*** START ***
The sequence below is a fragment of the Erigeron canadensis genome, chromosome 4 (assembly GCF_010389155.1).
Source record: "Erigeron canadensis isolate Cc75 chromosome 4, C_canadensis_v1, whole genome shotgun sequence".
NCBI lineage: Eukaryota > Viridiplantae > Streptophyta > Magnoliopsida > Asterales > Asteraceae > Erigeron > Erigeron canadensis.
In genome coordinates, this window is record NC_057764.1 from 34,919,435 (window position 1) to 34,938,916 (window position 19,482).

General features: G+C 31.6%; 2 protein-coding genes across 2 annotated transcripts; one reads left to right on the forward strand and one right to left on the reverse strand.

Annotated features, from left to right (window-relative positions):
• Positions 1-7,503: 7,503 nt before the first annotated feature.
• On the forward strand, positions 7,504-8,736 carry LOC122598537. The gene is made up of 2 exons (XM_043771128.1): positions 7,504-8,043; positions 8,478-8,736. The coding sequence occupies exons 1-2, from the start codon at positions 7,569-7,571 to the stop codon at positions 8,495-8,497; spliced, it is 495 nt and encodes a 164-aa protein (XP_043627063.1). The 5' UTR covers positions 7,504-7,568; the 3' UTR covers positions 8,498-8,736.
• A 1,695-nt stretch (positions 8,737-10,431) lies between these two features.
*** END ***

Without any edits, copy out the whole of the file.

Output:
The sequence below is a fragment of the Erigeron canadensis genome, chromosome 4 (assembly GCF_010389155.1).
Source record: "Erigeron canadensis isolate Cc75 chromosome 4, C_canadensis_v1, whole genome shotgun sequence".
NCBI lineage: Eukaryota > Viridiplantae > Streptophyta > Magnoliopsida > Asterales > Asteraceae > Erigeron > Erigeron canadensis.
In genome coordinates, this window is record NC_057764.1 from 34,919,435 (window position 1) to 34,938,916 (window position 19,482).

General features: G+C 31.6%; 2 protein-coding genes across 2 annotated transcripts; one reads left to right on the forward strand and one right to left on the reverse strand.

Annotated features, from left to right (window-relative positions):
• Positions 1-7,503: 7,503 nt before the first annotated feature.
• On the forward strand, positions 7,504-8,736 carry LOC122598537. The gene is made up of 2 exons (XM_043771128.1): positions 7,504-8,043; positions 8,478-8,736. The coding sequence occupies exons 1-2, from the start codon at positions 7,569-7,571 to the stop codon at positions 8,495-8,497; spliced, it is 495 nt and encodes a 164-aa protein (XP_043627063.1). The 5' UTR covers positions 7,504-7,568; the 3' UTR covers positions 8,498-8,736.
• A 1,695-nt stretch (positions 8,737-10,431) lies between these two features.